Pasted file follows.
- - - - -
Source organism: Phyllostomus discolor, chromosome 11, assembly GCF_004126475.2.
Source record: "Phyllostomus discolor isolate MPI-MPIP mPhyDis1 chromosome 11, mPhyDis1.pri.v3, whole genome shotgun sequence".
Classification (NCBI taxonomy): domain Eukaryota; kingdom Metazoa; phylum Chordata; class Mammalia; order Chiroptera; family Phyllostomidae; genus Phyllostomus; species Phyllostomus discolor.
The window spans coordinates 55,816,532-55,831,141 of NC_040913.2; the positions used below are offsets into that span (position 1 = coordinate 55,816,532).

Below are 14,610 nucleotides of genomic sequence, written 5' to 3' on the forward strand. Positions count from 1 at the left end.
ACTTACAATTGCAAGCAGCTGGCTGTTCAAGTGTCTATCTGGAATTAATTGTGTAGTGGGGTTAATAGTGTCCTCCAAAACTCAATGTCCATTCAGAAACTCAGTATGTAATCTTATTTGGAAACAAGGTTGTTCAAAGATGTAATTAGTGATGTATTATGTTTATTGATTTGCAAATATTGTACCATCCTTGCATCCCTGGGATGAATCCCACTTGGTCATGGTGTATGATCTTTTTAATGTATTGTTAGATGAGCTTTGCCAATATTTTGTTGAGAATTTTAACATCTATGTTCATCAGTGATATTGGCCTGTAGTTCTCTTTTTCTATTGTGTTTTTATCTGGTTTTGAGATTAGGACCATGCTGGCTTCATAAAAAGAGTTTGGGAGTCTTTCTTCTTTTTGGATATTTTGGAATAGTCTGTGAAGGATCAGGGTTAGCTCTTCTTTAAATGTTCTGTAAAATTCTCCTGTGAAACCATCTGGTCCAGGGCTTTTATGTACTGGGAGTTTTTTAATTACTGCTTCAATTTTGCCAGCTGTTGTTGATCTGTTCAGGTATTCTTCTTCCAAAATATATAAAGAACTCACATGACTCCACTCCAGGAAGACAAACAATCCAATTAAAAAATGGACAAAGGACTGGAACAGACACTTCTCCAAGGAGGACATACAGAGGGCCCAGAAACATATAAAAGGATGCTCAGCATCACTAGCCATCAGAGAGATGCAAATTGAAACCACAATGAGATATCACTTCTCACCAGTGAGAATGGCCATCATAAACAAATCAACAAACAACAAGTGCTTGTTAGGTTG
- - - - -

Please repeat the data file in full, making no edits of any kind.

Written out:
Source organism: Phyllostomus discolor, chromosome 11, assembly GCF_004126475.2.
Source record: "Phyllostomus discolor isolate MPI-MPIP mPhyDis1 chromosome 11, mPhyDis1.pri.v3, whole genome shotgun sequence".
Classification (NCBI taxonomy): domain Eukaryota; kingdom Metazoa; phylum Chordata; class Mammalia; order Chiroptera; family Phyllostomidae; genus Phyllostomus; species Phyllostomus discolor.
The window spans coordinates 55,816,532-55,831,141 of NC_040913.2; the positions used below are offsets into that span (position 1 = coordinate 55,816,532).

Below are 14,610 nucleotides of genomic sequence, written 5' to 3' on the forward strand. Positions count from 1 at the left end.
ACTTACAATTGCAAGCAGCTGGCTGTTCAAGTGTCTATCTGGAATTAATTGTGTAGTGGGGTTAATAGTGTCCTCCAAAACTCAATGTCCATTCAGAAACTCAGTATGTAATCTTATTTGGAAACAAGGTTGTTCAAAGATGTAATTAGTGATGTATTATGTTTATTGATTTGCAAATATTGTACCATCCTTGCATCCCTGGGATGAATCCCACTTGGTCATGGTGTATGATCTTTTTAATGTATTGTTAGATGAGCTTTGCCAATATTTTGTTGAGAATTTTAACATCTATGTTCATCAGTGATATTGGCCTGTAGTTCTCTTTTTCTATTGTGTTTTTATCTGGTTTTGAGATTAGGACCATGCTGGCTTCATAAAAAGAGTTTGGGAGTCTTTCTTCTTTTTGGATATTTTGGAATAGTCTGTGAAGGATCAGGGTTAGCTCTTCTTTAAATGTTCTGTAAAATTCTCCTGTGAAACCATCTGGTCCAGGGCTTTTATGTACTGGGAGTTTTTTAATTACTGCTTCAATTTTGCCAGCTGTTGTTGATCTGTTCAGGTATTCTTCTTCCAAAATATATAAAGAACTCACATGACTCCACTCCAGGAAGACAAACAATCCAATTAAAAAATGGACAAAGGACTGGAACAGACACTTCTCCAAGGAGGACATACAGAGGGCCCAGAAACATATAAAAGGATGCTCAGCATCACTAGCCATCAGAGAGATGCAAATTGAAACCACAATGAGATATCACTTCTCACCAGTGAGAATGGCCATCATAAACAAATCAACAAACAACAAGTGCTTGTTAGGTTG